Knowledge workers take in information, process it by applying their knowledge to it, and output information (possibly) in a different format than they received it. You, like many other knowledge workers, produce your output artifacts by applying knowledge to the input you receive. Your knowledge includes everything you know and the input you receive from all possible sources, too. There are three dimensions to the information needs that each knowledge worker has:
- Dependencies (who needs your output and who provides you input)
- Information artifacts and their format
- Timeline for artifact delivery (time frame)
This is the last part of a three part series. Part 1 tackled dependencies. Part 2 looked at information artifacts. The focus of this article is the timeline for artifact delivery.
Life and business runs on commitments. A commitment includes the artifact that you deliver, a timeline on which you will deliver it, reporting on the progress of creating the artifact, and reporting on the final delivery. Businesses small and large run on commitments. Teams run on mini and micro commitments that team members make to each other. You must go to great lengths to meet a commitment you made to a teammate. When you realize that you cannot meet the commitment you made, then you must go immediately to the teammate and renegotiate the commitment.
Sometime this timeline is constrained by needs, contracts, or events beyond your or your colleagues’ control. This agreement is often derived from external commitments that the team made. While many times people would prefer to plan forward, most often you must plan backwards from the commitment date. See: Brief Introduction to Personal Planning for details.
For example, if the code needs to be tested before it can be shipped, and the testing team needs a day to test, and the deadline is COB Friday, then the developers must deliver the code no later than Thursday so that testing has enough time to test. If you factor in the possibility that testing might find a few defects, then maybe the code should be delivered on Wednesday, so that the team has a day to find and fix those defects.
It helps if you think of yourself as “Me, Inc.” and imagine that your colleagues that need to receive your output are your clients. The colleagues that deliver to you their output are your suppliers. You want to treat both your clients and suppliers well. (If you’d run your own business, you’d not make your clients wait or give something that they can’t use, because you’d not be in business for long.)
At times you might be upset that a “supplier” promised something that you need that has not arrived when you needed it. Give them the benefit of the doubt and go talk to them. If they have always delivered before then you should ask “What might be going on with them? What might hold them up?” Maybe they are trying their best, but something is not working, or maybe you just asked for something outside of their areas of competence. Ultimately, you will be more successful if you work with them and help them be successful so that they in turn can help you be successful.
Your value-add. The difference between what you get and what you provide is your value add. This is what your business (Me, Inc.) is providing to its clients. This has to be big enough for you to stay in business. Once or twice a year examine the value-add that you provide and validate that you are still providing a market competitive value in the domain that you are working.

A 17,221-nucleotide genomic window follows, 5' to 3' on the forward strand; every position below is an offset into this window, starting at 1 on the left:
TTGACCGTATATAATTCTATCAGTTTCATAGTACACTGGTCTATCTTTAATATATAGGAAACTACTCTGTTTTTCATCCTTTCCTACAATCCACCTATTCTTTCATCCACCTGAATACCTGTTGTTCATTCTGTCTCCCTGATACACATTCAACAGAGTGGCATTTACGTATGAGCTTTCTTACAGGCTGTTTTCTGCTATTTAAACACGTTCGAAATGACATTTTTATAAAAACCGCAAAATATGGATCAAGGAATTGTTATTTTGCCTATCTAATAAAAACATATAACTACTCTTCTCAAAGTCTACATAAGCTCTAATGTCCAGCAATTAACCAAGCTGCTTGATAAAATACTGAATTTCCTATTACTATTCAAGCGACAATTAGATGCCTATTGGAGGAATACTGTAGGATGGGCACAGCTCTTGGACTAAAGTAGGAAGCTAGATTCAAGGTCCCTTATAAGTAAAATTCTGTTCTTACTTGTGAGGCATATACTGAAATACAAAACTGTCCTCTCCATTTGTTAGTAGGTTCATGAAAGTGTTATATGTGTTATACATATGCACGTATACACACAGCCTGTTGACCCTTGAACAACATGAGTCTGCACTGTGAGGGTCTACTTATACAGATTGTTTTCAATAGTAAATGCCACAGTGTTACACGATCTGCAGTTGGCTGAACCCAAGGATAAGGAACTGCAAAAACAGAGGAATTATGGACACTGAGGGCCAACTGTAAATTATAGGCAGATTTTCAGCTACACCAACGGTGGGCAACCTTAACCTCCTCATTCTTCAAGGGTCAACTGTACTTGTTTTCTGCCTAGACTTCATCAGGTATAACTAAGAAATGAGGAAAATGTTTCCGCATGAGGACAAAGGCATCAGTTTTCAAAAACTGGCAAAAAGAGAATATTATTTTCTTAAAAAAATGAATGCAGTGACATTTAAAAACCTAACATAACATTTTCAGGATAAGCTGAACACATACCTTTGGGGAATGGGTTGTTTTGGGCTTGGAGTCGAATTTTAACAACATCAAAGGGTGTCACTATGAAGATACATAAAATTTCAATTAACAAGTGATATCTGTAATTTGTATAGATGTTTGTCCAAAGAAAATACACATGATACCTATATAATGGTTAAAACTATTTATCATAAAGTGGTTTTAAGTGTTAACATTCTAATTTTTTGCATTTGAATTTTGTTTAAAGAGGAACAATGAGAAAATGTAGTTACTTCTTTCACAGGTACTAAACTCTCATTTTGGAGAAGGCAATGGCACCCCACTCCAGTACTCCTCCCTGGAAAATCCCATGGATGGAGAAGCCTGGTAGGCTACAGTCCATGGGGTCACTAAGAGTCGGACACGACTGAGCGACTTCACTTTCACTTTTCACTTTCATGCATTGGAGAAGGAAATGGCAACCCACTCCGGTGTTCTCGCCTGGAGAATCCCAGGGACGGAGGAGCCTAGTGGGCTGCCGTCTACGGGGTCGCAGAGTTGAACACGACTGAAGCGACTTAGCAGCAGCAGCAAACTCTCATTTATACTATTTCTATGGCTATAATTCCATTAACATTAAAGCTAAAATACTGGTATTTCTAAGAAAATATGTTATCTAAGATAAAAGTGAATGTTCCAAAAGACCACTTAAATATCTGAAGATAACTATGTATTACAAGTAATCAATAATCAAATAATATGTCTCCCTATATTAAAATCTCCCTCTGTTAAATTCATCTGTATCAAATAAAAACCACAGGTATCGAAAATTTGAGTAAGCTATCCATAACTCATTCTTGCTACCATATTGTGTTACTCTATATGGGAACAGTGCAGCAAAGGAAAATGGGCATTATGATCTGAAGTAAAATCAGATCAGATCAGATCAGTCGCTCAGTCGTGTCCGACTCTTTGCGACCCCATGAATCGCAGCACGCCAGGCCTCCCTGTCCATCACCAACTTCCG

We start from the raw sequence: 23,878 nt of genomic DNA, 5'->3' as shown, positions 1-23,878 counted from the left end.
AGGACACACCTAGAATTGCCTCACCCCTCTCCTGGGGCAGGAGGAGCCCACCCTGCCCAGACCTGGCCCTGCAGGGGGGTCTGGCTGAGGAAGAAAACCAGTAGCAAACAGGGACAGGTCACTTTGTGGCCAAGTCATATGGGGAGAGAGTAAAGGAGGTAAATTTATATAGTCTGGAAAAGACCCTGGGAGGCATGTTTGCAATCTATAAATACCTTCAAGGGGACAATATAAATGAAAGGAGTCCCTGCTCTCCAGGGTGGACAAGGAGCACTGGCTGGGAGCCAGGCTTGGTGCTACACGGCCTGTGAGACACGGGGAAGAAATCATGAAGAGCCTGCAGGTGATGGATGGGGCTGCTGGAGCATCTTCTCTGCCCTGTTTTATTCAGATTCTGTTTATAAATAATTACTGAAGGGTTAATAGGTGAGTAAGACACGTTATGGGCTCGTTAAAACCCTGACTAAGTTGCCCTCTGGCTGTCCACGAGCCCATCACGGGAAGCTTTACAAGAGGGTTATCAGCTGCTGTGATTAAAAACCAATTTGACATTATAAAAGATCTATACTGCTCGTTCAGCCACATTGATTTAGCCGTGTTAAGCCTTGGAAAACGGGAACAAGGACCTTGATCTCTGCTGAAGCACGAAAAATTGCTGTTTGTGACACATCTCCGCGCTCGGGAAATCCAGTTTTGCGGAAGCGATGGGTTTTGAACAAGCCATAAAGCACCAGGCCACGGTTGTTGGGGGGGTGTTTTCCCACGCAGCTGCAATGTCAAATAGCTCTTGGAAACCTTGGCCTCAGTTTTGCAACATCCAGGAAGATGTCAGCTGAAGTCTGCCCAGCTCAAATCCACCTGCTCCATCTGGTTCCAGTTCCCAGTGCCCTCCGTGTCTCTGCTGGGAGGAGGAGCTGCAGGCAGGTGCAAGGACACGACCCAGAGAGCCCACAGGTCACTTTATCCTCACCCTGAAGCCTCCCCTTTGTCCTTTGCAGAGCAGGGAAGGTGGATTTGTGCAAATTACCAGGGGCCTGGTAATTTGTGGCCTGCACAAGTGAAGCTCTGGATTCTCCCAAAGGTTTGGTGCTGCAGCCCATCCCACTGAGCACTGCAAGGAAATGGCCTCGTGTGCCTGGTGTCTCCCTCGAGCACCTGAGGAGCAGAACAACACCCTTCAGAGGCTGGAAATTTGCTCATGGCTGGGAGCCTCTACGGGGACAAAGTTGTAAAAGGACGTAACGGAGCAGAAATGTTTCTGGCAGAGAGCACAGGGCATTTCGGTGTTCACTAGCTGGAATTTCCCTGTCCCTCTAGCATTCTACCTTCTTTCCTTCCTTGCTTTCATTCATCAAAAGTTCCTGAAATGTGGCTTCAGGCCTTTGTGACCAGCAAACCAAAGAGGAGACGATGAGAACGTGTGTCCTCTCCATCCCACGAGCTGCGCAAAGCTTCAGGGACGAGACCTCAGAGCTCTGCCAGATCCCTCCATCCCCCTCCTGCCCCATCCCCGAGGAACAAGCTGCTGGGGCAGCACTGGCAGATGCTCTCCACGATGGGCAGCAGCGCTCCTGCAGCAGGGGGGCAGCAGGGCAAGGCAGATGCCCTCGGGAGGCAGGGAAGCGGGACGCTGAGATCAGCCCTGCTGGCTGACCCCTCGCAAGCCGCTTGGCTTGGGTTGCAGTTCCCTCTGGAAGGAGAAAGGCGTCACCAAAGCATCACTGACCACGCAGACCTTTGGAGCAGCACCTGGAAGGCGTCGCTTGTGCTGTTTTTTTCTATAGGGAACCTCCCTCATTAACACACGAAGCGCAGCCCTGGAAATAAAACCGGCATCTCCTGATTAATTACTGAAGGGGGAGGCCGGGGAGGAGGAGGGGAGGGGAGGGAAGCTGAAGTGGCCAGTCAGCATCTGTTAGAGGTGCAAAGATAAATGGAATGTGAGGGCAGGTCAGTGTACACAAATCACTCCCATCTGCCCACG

At least once a year audit and measure your productivity. Think of ways to improve it, so that you can provide the same value in less time, or more value in the same time. A productivity improvement of about 2-5% is expected of you in most jobs. Consider that after a while, the only way that you can improve your productivity if you radically rethink not only your work, but possibly the entire work process in which you participate.
Allow time for learning. When you first start defining the artifacts and committing to timelines, make sure that your commitment timelines include time for learning. Keep in mind that nothing that you do for the first time works as you want it to work (true for all of us). Don’t be too hard on yourself. Give yourself a few months to get better at identifying your clients, identifying their needs, and negotiating the format and timeline of the artifacts. With diligent observation of your performance you will get better and better at delivering your work in a way that others will be able to use and appreciate. In turn, your suppliers will also get you what you need.
The essence of knowledge work is the realization that knowledge workers must produce an output by applying their knowledge to the input they receive. The output must be in form of an artifact that some other knowledge workers can consume as their input. Understanding this is both empowering and practical. It will help you get better at what you do.
Start by asking who is relying on you and your output to get their work done. Are they getting what they need? Then figure out what do you need and from whom? You are processing information by applying the knowledge and experience you have to the input you receive. Your output must be in a format that your consumers can effectively consume. You must deliver on a timeframe that they expect so they can deliver on their commitments.
The work processes that tie the members of your team together into a sequence of people who deliver their output to one of their peers creates an information supply chain in your organization. A well thought out and executed information supply chain is a key ingredient of successful teamwork, and in turn key to successful organizations.
Enjoy the journey!